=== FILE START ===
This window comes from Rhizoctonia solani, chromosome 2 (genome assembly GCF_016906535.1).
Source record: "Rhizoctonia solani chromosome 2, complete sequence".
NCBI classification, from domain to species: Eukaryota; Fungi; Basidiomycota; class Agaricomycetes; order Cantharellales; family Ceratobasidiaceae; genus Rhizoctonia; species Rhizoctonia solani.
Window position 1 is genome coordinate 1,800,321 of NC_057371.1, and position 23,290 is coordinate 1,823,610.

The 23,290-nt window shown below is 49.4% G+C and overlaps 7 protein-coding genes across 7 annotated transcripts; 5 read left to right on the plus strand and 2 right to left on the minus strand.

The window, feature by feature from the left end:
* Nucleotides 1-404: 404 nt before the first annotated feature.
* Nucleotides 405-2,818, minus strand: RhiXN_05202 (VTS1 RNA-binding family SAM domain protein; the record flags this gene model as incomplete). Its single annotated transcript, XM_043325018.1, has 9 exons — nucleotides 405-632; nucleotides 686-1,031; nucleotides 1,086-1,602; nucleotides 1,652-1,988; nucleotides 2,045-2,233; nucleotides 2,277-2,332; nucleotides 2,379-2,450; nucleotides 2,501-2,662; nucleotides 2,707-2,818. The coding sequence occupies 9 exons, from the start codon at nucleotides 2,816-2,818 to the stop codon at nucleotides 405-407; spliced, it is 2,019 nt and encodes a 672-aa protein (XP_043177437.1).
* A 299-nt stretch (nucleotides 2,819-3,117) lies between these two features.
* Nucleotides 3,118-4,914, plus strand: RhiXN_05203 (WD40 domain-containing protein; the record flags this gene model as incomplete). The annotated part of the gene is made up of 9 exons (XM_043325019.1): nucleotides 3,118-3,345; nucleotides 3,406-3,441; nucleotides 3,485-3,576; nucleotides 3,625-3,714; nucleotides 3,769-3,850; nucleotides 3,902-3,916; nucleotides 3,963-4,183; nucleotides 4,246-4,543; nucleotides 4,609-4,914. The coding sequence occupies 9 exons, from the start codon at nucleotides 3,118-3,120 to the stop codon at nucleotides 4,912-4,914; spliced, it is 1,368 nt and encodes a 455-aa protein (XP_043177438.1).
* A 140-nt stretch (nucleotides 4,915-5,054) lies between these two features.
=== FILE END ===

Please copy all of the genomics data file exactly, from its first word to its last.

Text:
This window comes from Rhizoctonia solani, chromosome 2 (genome assembly GCF_016906535.1).
Source record: "Rhizoctonia solani chromosome 2, complete sequence".
NCBI classification, from domain to species: Eukaryota; Fungi; Basidiomycota; class Agaricomycetes; order Cantharellales; family Ceratobasidiaceae; genus Rhizoctonia; species Rhizoctonia solani.
Window position 1 is genome coordinate 1,800,321 of NC_057371.1, and position 23,290 is coordinate 1,823,610.

The 23,290-nt window shown below is 49.4% G+C and overlaps 7 protein-coding genes across 7 annotated transcripts; 5 read left to right on the plus strand and 2 right to left on the minus strand.

The window, feature by feature from the left end:
* Nucleotides 1-404: 404 nt before the first annotated feature.
* Nucleotides 405-2,818, minus strand: RhiXN_05202 (VTS1 RNA-binding family SAM domain protein; the record flags this gene model as incomplete). Its single annotated transcript, XM_043325018.1, has 9 exons — nucleotides 405-632; nucleotides 686-1,031; nucleotides 1,086-1,602; nucleotides 1,652-1,988; nucleotides 2,045-2,233; nucleotides 2,277-2,332; nucleotides 2,379-2,450; nucleotides 2,501-2,662; nucleotides 2,707-2,818. The coding sequence occupies 9 exons, from the start codon at nucleotides 2,816-2,818 to the stop codon at nucleotides 405-407; spliced, it is 2,019 nt and encodes a 672-aa protein (XP_043177437.1).
* A 299-nt stretch (nucleotides 2,819-3,117) lies between these two features.
* Nucleotides 3,118-4,914, plus strand: RhiXN_05203 (WD40 domain-containing protein; the record flags this gene model as incomplete). The annotated part of the gene is made up of 9 exons (XM_043325019.1): nucleotides 3,118-3,345; nucleotides 3,406-3,441; nucleotides 3,485-3,576; nucleotides 3,625-3,714; nucleotides 3,769-3,850; nucleotides 3,902-3,916; nucleotides 3,963-4,183; nucleotides 4,246-4,543; nucleotides 4,609-4,914. The coding sequence occupies 9 exons, from the start codon at nucleotides 3,118-3,120 to the stop codon at nucleotides 4,912-4,914; spliced, it is 1,368 nt and encodes a 455-aa protein (XP_043177438.1).
* A 140-nt stretch (nucleotides 4,915-5,054) lies between these two features.